Brahma Sutras – According to Shankara 1-4-7
Topic 7 - Brahman is also the material cause of the world
प्रकृतिश्च प्रतिज्ञादृष्टान्तानुपरोधात् ॥ २३ ॥
prakṛtiśca pratijñādṛṣṭāntānuparodhāt || 23 ||
prakṛtiḥ—Material cause; ca—also; pratijñā-dṛṣṭānta-anuparodhāt—not being contradictory to the proposition and illustrations.
23. (Brahman is) the material cause also, (on account of this view alone) not being contradictory to the proposition and the illustrations (cited in the Śruti).
Granted that Brahman is the cause of the world; but what kind of cause? Is It the efficient cause, or the material cause, or both?
The prima facie view is that Brahman is only the efficient cause, as texts like “He thought, ... he created Prāṇa” (Pr. 6. 3-4) declare.
This view is refuted by this Sutra. Brahman is also the material cause of the world. Here ‘also’ shows that it is the efficient cause as well.
It is only if Brahman is the material cause of the world that it is possible to know everything through the knowledge of Brahman, as texts like “By which that which is not heard becomes heard” etc. (Chh. 6. 1. 3) say; for the effects are not different from the cause.
The illustrations referred to are: “My dear, as by one lump of clay all that is made of clay is known” etc. (Chh. 6. 1. 4). These texts clearly show that Brahman is the material cause of the world; otherwise they would be meaningless.
Again texts like “Brahman alone was at the beginning one without a second” show that It is also the efficient cause, for who else could be such a cause when there was nothing else?
अभिध्योपदेशाच्च ॥ २४ ॥
abhidhyopadeśācca || 24 ||
abhidhyopadeśāt— On account of the statement of will (to create); ca—also.
24. Also on account of the statement of will (to create on the part of the Supreme Self, It is the material cause).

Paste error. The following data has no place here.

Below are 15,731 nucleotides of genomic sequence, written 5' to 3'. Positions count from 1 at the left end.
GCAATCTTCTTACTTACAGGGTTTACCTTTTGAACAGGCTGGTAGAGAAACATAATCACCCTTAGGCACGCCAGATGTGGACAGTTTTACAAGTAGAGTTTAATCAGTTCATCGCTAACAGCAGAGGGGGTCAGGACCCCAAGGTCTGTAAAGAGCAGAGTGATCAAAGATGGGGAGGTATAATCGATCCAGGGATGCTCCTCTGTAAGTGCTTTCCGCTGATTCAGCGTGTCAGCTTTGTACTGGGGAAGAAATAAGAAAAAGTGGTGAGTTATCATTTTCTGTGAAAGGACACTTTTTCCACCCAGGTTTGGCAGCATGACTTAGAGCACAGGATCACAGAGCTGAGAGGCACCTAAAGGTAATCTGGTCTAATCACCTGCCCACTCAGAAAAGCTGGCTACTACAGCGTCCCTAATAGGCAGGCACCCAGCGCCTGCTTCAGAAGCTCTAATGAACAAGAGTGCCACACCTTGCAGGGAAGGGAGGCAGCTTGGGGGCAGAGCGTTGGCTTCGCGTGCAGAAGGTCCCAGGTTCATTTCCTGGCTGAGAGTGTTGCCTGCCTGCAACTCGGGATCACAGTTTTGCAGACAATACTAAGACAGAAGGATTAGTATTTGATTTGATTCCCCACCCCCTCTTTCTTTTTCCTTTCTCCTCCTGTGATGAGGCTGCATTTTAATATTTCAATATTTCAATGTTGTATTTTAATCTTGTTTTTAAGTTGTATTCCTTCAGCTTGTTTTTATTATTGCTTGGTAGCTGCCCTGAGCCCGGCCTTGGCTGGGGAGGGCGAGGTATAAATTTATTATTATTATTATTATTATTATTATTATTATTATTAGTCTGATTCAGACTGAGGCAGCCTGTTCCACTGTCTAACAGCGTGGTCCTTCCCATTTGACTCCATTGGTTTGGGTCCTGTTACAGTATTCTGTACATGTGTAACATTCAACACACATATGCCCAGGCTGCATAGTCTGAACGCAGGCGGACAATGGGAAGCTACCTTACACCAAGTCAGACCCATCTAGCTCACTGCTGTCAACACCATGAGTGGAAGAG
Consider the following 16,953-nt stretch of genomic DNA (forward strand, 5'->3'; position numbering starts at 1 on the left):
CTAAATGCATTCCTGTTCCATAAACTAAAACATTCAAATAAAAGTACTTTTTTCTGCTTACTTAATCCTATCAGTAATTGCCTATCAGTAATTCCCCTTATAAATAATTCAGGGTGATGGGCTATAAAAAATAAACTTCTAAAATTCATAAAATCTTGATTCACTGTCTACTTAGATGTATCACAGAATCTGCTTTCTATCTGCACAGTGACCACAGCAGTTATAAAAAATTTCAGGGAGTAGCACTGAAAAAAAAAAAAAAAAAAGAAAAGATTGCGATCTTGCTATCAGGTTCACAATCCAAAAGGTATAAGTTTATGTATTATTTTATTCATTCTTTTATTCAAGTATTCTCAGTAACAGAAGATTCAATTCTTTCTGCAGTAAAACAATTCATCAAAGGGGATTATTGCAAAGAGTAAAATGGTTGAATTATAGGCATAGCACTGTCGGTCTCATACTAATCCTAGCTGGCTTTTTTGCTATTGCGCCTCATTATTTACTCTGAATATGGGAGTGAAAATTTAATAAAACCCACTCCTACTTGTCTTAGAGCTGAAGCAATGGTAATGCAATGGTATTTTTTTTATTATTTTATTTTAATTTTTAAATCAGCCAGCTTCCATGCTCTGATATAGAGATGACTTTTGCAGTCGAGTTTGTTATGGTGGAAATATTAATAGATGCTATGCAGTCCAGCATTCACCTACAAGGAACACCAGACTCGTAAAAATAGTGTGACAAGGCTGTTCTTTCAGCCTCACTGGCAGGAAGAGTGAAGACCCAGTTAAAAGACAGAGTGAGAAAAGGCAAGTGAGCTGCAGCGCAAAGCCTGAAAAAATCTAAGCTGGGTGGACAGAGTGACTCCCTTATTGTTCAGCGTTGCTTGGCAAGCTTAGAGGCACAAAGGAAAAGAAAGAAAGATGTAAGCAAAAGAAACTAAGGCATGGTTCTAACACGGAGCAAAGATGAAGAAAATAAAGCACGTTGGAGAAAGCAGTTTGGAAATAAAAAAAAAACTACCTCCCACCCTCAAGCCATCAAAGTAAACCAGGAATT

“It wished, ‘May I be many, may I grow forth’” etc. (Chh. 6 . 2 . 3).
In this text the desire shows that Brahman is the efficient cause, and next ‘may I be many’ intimates that Brahman Itself became many. Hence It is the material cause as well.
साक्षाच्चोभयाम्नानात् ॥ २५ ॥
sākṣāccobhayāmnānāt || 25 ||
sākṣāt—Direct; ca—and; ubhayāmnānāt—because the Śruti states both.
25. And because the Śruti states that both (the creation and the dissolution of the world) (have Brahman as) the direct (cause).
That from which a thing springs and into which it is re-absorbed is its material cause.
“All these things spring from Ākāśa (Brahman) alone and return to Ākāśa” (Chh. I. 9. 1),
“That from which these things are produced, by which, when produced, they live, and into which they enter at their dissolution—try to know that. That is Brahman” (Taitt. 3. 1).
These texts show that Brahman is the material cause also. A thing may be said to be produced from its efficient cause, but it cannot return to that at dissolution unless it is also the material cause.
आत्मकृतेः परिणामात् ॥ २६ ॥
ātmakṛteḥ pariṇāmāt || 26 ||
ātmakṛteḥ—As it created Itself; pariṇāmāt—by undergoing modification.
26. (Brahman is the material cause of the world) because (the Śruti says that) It created Itself by undergoing modifications.
“That Itself manifested Itself” (Taitt. 2. 7), which shows that Brahman alone created the world, out of Itself, which is possible only by undergoing modification.
The word ‘Itself’ in the text shows that there was no other cause operating. The modification is apparent according to Śankara and real according to Rāmānuja.
योनिश्च हि गीयते ॥ २७ ॥
yoniśca hi gīyate || 27 ||
yoniḥ—Origin; ca—and; hi—because; gīyate—is called.
27. And because (Brahman) is called the origin.
“That which the wise regard as the origin of all beings” (Mu. 1. 1. 6)—this shows that Brahman is the material cause of the world. Hence Its being the material cause is established.